Global Electricity Generation from Coal will Drop by Largest amount on Record in 2020

Worldwide coal generation will fall 5% in 2020 to 2012 levels, marking the largest annual decrease on record, the International Energy Agency estimated in a new report.
Coal use will likely bounce back in 2021, but growth in renewables will remain the lead story in electricity generation, the agency said in its first-ever “Electricity Market Report” published Dec. 14. The drop in coal generation came against the backdrop of a 2% decline in global electricity demand due to the historic shock created by the COVID-19 pandemic.
Coal-fired capacity will be flat in 2020 at 2,125 GW, the International Energy Agency said. However, if developers delay new plants or if power generators move retirements forward in 2020, it could be the first year with a coal capacity decline in this century.
“As with most coal-related issues, the story of coal capacity varies considerably between advanced economies and those which are emerging and developing,” the report noted.
Europe and the United States are generally not making plans for new coal capacity and are retiring existing fleets, while Austria and Sweden recently joined Belgium as European countries that are completely closing out their coal fleets, the group wrote.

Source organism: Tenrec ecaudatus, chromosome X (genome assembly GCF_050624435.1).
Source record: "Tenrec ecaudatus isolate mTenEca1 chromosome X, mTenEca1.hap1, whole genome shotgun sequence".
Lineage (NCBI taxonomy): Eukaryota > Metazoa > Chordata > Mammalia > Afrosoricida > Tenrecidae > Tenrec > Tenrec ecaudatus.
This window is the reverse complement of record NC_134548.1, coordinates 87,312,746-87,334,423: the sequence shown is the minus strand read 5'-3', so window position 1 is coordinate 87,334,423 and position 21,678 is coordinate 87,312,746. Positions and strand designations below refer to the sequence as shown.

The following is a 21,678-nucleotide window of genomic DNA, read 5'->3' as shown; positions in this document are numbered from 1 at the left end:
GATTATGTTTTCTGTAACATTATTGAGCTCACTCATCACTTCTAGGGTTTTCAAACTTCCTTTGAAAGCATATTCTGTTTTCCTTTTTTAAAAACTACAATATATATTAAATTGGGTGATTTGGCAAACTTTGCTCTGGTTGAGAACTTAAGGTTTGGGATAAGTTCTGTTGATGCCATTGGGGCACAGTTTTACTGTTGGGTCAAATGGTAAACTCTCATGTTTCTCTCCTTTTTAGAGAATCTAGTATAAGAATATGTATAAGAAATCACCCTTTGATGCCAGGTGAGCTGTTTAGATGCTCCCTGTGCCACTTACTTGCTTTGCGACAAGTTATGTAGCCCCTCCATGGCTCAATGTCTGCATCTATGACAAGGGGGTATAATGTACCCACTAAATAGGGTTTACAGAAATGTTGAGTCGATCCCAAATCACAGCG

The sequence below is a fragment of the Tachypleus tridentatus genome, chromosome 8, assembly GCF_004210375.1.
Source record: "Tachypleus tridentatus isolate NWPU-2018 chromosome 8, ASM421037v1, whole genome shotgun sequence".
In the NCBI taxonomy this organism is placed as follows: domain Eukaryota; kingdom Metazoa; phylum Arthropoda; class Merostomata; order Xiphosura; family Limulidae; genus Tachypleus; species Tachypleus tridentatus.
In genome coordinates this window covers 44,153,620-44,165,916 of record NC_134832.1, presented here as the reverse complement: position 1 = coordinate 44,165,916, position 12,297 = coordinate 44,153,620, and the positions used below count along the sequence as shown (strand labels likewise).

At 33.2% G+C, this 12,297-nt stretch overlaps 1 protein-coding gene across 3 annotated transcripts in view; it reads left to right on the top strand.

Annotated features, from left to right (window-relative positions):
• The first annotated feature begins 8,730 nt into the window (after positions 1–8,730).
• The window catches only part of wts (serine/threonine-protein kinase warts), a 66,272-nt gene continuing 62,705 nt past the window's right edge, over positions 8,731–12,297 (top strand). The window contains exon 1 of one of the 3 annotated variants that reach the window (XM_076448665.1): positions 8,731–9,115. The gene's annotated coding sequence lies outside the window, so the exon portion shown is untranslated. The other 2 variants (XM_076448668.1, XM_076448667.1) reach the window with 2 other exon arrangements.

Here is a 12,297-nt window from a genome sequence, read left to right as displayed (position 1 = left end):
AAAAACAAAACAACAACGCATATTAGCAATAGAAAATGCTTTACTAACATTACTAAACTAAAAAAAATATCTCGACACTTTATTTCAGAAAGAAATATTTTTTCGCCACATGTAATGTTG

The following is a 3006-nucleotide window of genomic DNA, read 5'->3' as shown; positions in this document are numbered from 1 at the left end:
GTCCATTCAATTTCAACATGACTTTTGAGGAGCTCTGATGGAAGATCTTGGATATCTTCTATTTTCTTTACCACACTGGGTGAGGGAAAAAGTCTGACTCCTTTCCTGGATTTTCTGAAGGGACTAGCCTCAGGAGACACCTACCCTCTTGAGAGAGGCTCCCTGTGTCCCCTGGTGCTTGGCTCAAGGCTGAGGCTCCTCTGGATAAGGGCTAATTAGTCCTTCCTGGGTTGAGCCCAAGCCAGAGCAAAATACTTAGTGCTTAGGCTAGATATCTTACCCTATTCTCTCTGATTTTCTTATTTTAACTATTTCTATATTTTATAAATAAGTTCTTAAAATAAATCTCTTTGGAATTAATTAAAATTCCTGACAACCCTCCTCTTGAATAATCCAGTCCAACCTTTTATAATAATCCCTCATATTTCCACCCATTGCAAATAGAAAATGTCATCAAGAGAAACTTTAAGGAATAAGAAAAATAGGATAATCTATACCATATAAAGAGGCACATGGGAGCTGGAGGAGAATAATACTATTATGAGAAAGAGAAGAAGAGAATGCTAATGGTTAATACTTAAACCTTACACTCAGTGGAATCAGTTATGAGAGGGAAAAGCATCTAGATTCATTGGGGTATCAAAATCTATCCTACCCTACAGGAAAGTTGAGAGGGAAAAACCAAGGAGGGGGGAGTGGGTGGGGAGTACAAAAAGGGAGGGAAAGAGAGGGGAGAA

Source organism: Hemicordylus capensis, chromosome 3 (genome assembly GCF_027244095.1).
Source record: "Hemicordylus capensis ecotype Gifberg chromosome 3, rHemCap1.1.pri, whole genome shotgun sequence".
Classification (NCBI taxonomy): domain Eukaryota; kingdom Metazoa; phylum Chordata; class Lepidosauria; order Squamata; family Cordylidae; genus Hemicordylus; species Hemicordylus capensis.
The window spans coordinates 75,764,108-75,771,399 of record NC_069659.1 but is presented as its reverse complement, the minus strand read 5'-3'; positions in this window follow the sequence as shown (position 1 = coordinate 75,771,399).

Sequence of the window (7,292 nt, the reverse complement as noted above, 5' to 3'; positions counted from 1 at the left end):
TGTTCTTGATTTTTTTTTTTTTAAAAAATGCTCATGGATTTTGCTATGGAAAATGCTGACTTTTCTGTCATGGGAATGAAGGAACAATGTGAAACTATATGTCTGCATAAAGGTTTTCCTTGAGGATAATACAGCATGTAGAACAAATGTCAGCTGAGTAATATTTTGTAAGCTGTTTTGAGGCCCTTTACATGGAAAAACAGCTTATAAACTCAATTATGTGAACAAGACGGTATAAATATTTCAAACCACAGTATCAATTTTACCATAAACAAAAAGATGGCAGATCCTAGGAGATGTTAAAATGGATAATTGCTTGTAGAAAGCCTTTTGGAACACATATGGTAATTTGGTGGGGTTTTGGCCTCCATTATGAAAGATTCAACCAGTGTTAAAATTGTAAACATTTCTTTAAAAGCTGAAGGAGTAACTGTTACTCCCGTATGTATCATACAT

In the emerging and developing world, decommissioning coal plants is unusual, the International Energy Agency said. On the other hand, the construction of new coal plants has slowed due to both headwinds facing the coal sector and the pandemic. China leads the way on coal additions with 30 GW of capacity expected to be commissioned in 2020, in line with its 2019 total.
Still, the agency said coal’s prospects in the developing world are shifting as well. “Lower electricity demand driven by the COVID-19 crisis, lower costs for renewables and low gas prices — as well as the reduction in air pollution that came with lower coal-based electricity generation in 2020 — have changed the perception in many countries that coal is the only way to have affordable, dispatchable and secure electricity,” the report stated. “Difficulties in financing and growing international pressure against coal are also playing a role.”

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